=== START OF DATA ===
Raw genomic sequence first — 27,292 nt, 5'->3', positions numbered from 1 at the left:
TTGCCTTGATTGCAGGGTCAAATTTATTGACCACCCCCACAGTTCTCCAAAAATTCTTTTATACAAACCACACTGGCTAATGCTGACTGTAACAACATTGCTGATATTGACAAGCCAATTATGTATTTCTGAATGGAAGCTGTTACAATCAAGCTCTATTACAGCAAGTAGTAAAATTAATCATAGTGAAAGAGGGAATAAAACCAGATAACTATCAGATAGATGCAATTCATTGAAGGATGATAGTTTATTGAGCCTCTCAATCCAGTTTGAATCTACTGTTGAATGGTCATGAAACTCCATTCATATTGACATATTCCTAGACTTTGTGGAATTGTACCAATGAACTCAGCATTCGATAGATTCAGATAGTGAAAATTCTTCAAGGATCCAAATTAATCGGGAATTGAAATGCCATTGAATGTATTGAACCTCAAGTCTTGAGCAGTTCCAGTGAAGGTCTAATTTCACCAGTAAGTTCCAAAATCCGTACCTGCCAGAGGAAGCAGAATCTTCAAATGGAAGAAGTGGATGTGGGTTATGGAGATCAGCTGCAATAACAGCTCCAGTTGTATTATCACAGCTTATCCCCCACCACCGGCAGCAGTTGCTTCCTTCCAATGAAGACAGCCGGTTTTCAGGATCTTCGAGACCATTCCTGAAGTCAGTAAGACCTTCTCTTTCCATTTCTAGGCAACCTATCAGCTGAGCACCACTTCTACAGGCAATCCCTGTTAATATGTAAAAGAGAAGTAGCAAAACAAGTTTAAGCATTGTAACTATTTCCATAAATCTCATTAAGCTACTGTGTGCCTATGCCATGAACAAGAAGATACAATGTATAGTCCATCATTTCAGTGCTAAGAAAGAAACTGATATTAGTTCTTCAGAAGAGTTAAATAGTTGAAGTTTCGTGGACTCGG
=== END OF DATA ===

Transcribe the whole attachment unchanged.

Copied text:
Raw genomic sequence first — 27,292 nt, 5'->3', positions numbered from 1 at the left:
TTGCCTTGATTGCAGGGTCAAATTTATTGACCACCCCCACAGTTCTCCAAAAATTCTTTTATACAAACCACACTGGCTAATGCTGACTGTAACAACATTGCTGATATTGACAAGCCAATTATGTATTTCTGAATGGAAGCTGTTACAATCAAGCTCTATTACAGCAAGTAGTAAAATTAATCATAGTGAAAGAGGGAATAAAACCAGATAACTATCAGATAGATGCAATTCATTGAAGGATGATAGTTTATTGAGCCTCTCAATCCAGTTTGAATCTACTGTTGAATGGTCATGAAACTCCATTCATATTGACATATTCCTAGACTTTGTGGAATTGTACCAATGAACTCAGCATTCGATAGATTCAGATAGTGAAAATTCTTCAAGGATCCAAATTAATCGGGAATTGAAATGCCATTGAATGTATTGAACCTCAAGTCTTGAGCAGTTCCAGTGAAGGTCTAATTTCACCAGTAAGTTCCAAAATCCGTACCTGCCAGAGGAAGCAGAATCTTCAAATGGAAGAAGTGGATGTGGGTTATGGAGATCAGCTGCAATAACAGCTCCAGTTGTATTATCACAGCTTATCCCCCACCACCGGCAGCAGTTGCTTCCTTCCAATGAAGACAGCCGGTTTTCAGGATCTTCGAGACCATTCCTGAAGTCAGTAAGACCTTCTCTTTCCATTTCTAGGCAACCTATCAGCTGAGCACCACTTCTACAGGCAATCCCTGTTAATATGTAAAAGAGAAGTAGCAAAACAAGTTTAAGCATTGTAACTATTTCCATAAATCTCATTAAGCTACTGTGTGCCTATGCCATGAACAAGAAGATACAATGTATAGTCCATCATTTCAGTGCTAAGAAAGAAACTGATATTAGTTCTTCAGAAGAGTTAAATAGTTGAAGTTTCGTGGACTCGG